Communication and Perception

Calyptogena magnifica has a synchronized but not always consistent release of sperm and eggs. The males detect an increase in water temperature and release sperm through their exhalant siphons. In response, the females release eggs from their exhalant siphons when a threshold of sperm or associated chemicals is detected. However, the water current must be slow for the females to detect the high concentration of chemical cues. If either or both conditions are not met, the females will not release their eggs. The neurotransmitter serotonin is commonly responsible for the stimulation of the release and re-initiation of meiosis in the oocyctes and may be one of the chemical cues responsible for egg release in C. magnifica. Calyptogena magnifica has an inhalant siphon that is used to sense the chemical environment from the incoming flow of water. (Fujikura, et al., 2007; Krylova and Sahling, 2005; Micheli, et al., 2002)

Food Habits

Calyptogena magnifica suspension-feeds on particles rich in nitrogen and lipid compounds present in the hydrothermal fluid. It also receives nutrients through a symbiotic relationship with sulfur-metabolizing bacteria that are located on the outer region of its gill tissue. (Grassle, 1985)

  • Other Foods
  • microbes


Direct predation of Calyptogena magnifica has been observed by mobile grazers such as small gastropods, amphipods, and crabs. These predators consume newly settled larvae and juveniles. At the same time, indirect predation has also been observed by the removal of bacterial film on rocks by these mobile grazers. Without the bacterial film on rocks, larvae lose the marker that indicates where to settle during development. Large epibenthic predators such as zoarcid fish, Thermarces cerberus, indirectly aid in decreasing the mortality of sessile invertebrates, such as C. magnifica, by feeding on small mobile grazers. Also, the tissue in C. magnifica is considered unpalatable to predators when hydrogen sulfide is released from the sulfide-metabolizing bacterial symbiont on the gill tissue. Once an adult, these clams have a thick shell that provides a structural defense against predators. (Kicklighter, et al., 2004; Micheli, et al., 2002)

  • Known Predators
    • Deep sea vent gastropods
    • Deep sea vent amphipods
    • Brachyuran crab, Bythograea thermidron

Ecosystem Roles

Calyptogena magnifica has a mutualistic relationship with sulfur-metabolizing bacteria located on its gill tissue, foot, and mantle. It depends on these sulfur-metabolizing bacteria to receive its nutrients from the rich hydrogen sulfide environment of the hydrothermal vent. The bacteria located on the outer layer of the foot and mantle also provide peripheral defense by detoxifying the sulfide as soon as it enters the body. High molecular weight factors in the blood bind the sulfide tightly to extract the sulfide from the environment. The sulfide is then transported to the bacterial symbiont via circulation. As a result, low concentration of free sulfide is found in the blood, protecting the aerobic respiration of the organisms from poisoning by sulfide due to its sensitivity to cytochrome-c oxidase and the enzymes involved in carbon fixation in the symbiont. (Powell and Somero, 1986)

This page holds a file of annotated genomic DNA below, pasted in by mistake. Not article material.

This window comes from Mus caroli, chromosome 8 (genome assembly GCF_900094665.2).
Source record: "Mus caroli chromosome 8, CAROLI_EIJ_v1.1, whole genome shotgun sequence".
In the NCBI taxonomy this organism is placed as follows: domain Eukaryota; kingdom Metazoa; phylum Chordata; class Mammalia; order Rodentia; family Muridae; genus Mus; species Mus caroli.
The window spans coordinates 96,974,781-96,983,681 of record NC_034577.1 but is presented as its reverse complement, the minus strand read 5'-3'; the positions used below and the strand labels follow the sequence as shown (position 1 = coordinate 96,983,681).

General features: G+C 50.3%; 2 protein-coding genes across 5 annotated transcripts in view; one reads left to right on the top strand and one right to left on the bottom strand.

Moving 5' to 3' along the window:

Mutualist Species
  • sulfur-metabolizing bacteria

Economic Importance for Humans: Positive

The shells of Calyptogena magnifica can be used to study the thermal and chemical history of hydrothermal vent systems in the mid-ocean ridge and volcanic activity through a time series. By measuring the strontium/calcium ratio and the annual growth rate observed on the shell, the hydrothermal vent temperature can be studied over time and used to evaluate eruptions that may have occurred. Also, its shells are composed of calcium carbonate and will dissolve at a rate dependent on shell mineralogy, shell microstructure, and proximity to hydrothermal vent fluids. The rate of shell dissolution provides information in determining the longevity of hydrothermal vent activity along the rise axis. (Hart and Blusztajn, 1998; Kennish and Lutz, 1999)

  • Positive Impacts
  • research and education

Economic Importance for Humans: Negative

There are no known adverse effects of Calyptogena magnifica on humans.

Conservation Status

This species is not under any protection status.


Mary Lee (author), The College of New Jersey, Deanna Tarquinio (author), The College of New Jersey, Keith Pecor (editor), The College of New Jersey, Renee Mulcrone (editor), Special Projects.


Pacific Ocean

body of water between the southern ocean (above 60 degrees south latitude), Australia, Asia, and the western hemisphere. This is the world's largest ocean, covering about 28% of the world's surface.

World Map

bilateral symmetry

having body symmetry such that the animal can be divided in one plane into two mirror-image halves. Animals with bilateral symmetry have dorsal and ventral sides, as well as anterior and posterior ends. Synapomorphy of the Bilateria.


uses smells or other chemicals to communicate


animals which must use heat acquired from the environment and behavioral adaptations to regulate body temperature